A while ago I installed the Hetzner CSI driver for Kubernetes and all CSI components needed and blogged about it: Kubernetes the not so hard way with Ansible - Persistent storage - Part 1. At that time I used Kubernetes v1.14 and meanwhile my K8s cluster is running v1.17. During that time I didn’t upgrade any of the CSI components (of course the K8s internal CSI components changed quite a bit). That worked without problems. The Kubernetes and CSI Sidecar Compatibility matrix shows which minimum and maximum K8s version the side car containers support and also specifies a recommended version. For the
CSI external-provisioner I used
v1.3.1 but the maximum K8s version for that is K8s v1.19. So it’s a good time to upgrade now.
I’m using Ansible to manage all CSI components as described in Kubernetes the not so hard way with Ansible - Persistent storage - Part 1. Also see my playbook here: Install Hetzner CSI driver. But the procedure is basically the same if you use plain
helm or something like that. So the starting point regarding used side car container versions was:
# DaemonSet: hcloud_csi_node_driver_registrar: "1.1.0" # StatefulSet: hcloud_csi_attacher: "1.2.0" hcloud_csi_provisioner: "1.3.0" hcloud_csi_cluster_driver_registrar: "1.0.1" # Hetzner CSI driver hcloud_csi_driver: "1.1.4"
The CSI node-driver-registrar runs as
DaemonSet on every node which is a sidecar container that fetches driver information (using
NodeGetInfo) from a CSI endpoint and registers it with the
kubelet on that node:
The CSI external-attacher (watches the Kubernetes API server for
VolumeAttachment objects and triggers
ControllerPublishVolume|ControllerUnpublishVolume operations against a CSI endpoint), CSI external-provisioner (watches the Kubernetes API server for
PersistentVolumeClaim objects and calls
CreateVolume against the specified CSI endpoint to provision a new volume) and the CSI cluster-driver-registrar container run as
StatefulSet in one pod:
hcloud_csi_attacher: "1.2.1" hcloud_csi_provisioner: "1.3.0" hcloud_csi_cluster_driver_registrar: "1.0.1"
One bigger change here was that the CSI cluster-driver-registrar is now deprecated. It was replaced by CSIDriver Object. More on that later.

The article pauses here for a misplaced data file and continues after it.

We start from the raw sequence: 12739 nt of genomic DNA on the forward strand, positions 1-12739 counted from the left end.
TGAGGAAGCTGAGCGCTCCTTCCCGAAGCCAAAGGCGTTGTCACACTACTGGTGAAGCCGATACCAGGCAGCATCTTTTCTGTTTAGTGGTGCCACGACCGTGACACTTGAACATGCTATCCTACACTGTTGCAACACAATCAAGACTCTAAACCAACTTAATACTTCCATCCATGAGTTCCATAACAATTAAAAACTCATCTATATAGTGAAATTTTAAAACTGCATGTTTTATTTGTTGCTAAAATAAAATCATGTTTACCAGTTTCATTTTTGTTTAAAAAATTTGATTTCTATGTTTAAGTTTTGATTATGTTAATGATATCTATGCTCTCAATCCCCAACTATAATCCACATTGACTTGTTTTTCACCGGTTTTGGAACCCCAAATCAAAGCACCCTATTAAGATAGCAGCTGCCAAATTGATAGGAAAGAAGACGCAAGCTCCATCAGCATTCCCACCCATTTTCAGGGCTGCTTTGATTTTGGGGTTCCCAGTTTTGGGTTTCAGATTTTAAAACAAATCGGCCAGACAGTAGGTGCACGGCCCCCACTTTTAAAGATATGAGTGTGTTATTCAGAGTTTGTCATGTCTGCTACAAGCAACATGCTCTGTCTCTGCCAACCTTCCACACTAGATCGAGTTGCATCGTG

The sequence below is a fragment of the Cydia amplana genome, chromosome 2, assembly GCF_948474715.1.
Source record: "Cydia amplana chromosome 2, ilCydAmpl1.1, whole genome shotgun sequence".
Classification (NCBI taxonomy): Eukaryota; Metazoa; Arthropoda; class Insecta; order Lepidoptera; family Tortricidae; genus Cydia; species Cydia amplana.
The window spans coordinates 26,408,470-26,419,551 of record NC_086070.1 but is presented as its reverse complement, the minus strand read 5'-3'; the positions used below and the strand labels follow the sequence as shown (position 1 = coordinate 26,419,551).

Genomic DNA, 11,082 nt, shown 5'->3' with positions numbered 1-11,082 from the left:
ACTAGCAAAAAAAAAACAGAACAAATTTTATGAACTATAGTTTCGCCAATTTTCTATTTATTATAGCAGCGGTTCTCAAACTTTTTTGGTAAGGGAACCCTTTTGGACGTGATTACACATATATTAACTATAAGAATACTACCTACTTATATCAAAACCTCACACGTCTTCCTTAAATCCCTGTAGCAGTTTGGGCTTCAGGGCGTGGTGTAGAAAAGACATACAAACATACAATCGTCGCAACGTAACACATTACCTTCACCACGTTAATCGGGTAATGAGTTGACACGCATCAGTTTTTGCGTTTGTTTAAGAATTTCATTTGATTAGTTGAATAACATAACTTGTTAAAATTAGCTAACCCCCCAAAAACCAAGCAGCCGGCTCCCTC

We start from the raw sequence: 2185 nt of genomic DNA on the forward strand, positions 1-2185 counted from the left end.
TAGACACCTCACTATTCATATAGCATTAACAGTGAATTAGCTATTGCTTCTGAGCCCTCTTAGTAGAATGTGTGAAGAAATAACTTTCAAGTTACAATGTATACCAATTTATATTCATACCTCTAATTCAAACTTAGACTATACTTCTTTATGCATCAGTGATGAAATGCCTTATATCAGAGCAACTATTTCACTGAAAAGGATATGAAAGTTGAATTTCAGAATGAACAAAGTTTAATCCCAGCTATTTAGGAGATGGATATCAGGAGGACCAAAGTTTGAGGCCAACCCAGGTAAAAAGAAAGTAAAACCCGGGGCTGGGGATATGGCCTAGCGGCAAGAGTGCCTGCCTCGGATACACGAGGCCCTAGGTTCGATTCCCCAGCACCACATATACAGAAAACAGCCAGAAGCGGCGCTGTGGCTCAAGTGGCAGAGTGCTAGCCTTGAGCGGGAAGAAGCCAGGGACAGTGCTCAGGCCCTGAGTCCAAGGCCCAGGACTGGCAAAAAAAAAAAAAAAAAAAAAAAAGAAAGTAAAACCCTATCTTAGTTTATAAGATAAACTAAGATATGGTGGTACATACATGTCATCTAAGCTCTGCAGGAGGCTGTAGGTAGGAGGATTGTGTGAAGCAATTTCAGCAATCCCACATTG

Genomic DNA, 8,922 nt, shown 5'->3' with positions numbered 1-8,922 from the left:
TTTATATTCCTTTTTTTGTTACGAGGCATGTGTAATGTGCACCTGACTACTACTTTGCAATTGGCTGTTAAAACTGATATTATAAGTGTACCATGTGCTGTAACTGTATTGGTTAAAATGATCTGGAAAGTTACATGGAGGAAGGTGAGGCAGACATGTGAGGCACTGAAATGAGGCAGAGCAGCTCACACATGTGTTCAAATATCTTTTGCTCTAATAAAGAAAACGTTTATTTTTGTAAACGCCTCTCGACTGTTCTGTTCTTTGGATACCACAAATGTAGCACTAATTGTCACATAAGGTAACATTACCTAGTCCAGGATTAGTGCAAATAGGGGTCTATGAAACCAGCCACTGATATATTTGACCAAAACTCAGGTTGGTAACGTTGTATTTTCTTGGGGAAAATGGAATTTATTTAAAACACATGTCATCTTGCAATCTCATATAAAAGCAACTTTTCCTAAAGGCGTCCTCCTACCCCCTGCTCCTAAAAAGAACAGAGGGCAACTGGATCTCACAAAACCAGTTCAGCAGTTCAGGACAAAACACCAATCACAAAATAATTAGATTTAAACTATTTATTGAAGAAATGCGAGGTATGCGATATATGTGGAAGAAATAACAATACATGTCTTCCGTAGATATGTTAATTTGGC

And finally the Hetzner CSI driver:
The first thing I did was changing the RBAC rules of the
ClusterRule. I removed the permissions for the deprecated CSI cluster-driver-registrar and added a few permissions. Then I rolled the RBAC changes out already (you may need to specify
ansible-playbook --tags=install-clusterrole hetzner-csi.yml
Now I removed the
hcloud_csi_cluster_driver_registrar variable as it’s no longer used. But I introduced a new one:
StatefulSet now contains a new CSI external-resizer container. The CSI external-resizer is a sidecar container that watches the Kubernetes API server for
PersistentVolumeClaim object edits and triggers
ControllerExpandVolume operations against a CSI endpoint if the user requested more storage on
PersistentVolumeClaim object. So it allows you to grow a persistent volume.
Since upgrading or changing a
StatefulSet isn’t that straight forward I decided to re-create it (also see StatefulSet upgrade strategy). That means deleting it and creating it again afterwards. I didn’t configured HA support for CSI external-attacher so I only have one pod running (e.g.
hcloud-csi-controller-0). But even with HA support configured a rolling upgrade may not work if you have a look at the CHANGELOG for version 2.0.
In general it’s a good idea to read the
CHANGELOG's for all Kubernetes CSI Sidecar Containers. This page contains links to all containers which in turn contains links to the
So I use my Ansible playbook now to delete the
ansible-playbook -e delete=true --tags=delete-statefulset hetzner-csi.yml
kubectl get pods -n kube-system if the
StatefulSet is gone (it should be called
hcloud-csi-controller-0). I’ll install it again later. But for now I install the CSI Driver object with Ansible:
ansible-playbook --tags=install-csidriver-crd hetzner-csi.yml
Then I change all CSI related variable values used by Ansible (e.g. in
# DaemonSet hcloud_csi_node_driver_registrar: "1.2.0" # StatefulSet hcloud_csi_attacher: "2.1.0" hcloud_csi_provisioner: "1.5.0" hcloud_csi_resizer: "0.3.0" # Hetzner CSI driver hcloud_csi_driver: "1.2.3"
Next I install the
ansible-playbook --tags=install-statefulset hetzner-csi.yml
1> kubectl get statefulset -n kube-system NAME READY AGE hcloud-csi-controller 1/1 4d22h
1> kubectl get pods hcloud-csi-controller-0 -n kube-system NAME READY STATUS RESTARTS AGE hcloud-csi-controller-0 4/4 Running 0 2m
I can verify that it’s up and running.
The next thing to upgrade is the
ansible-playbook --tags=install-daemonset hetzner-csi.yml
After a while everything should be up and running e.g.:
1> kubectl get daemonset hcloud-csi-node -n kube-system NAME DESIRED CURRENT READY UP-TO-DATE AVAILABLE NODE SELECTOR AGE hcloud-csi-node 3 3 3 3 3 <none> 313d
1> kubectl get pods -l app=hcloud-csi -n kube-system NAME READY STATUS RESTARTS AGE hcloud-csi-node-7rs8x 2/2 Running 0 2m hcloud-csi-node-c8ll9 2/2 Running 0 2m hcloud-csi-node-wr9s4 2/2 Running 2 2m
StorageClass can be updated:
ansible-playbook --tags=install-storageclass hetzner-csi.ym
1> kubectl describe storageclass hcloud-volumes -n kube-system Name: hcloud-volumes IsDefaultClass: Yes Annotations: storageclass.kubernetes.io/is-default-class=true Provisioner: csi.hetzner.cloud Parameters: <none> AllowVolumeExpansion: True MountOptions: <none> ReclaimPolicy: Delete VolumeBindingMode: WaitForFirstConsumer Events: <none>
I can now see that
AllowVolumeExpansion is set to
true which was
That’s basically it. Happy upgrading! ;-)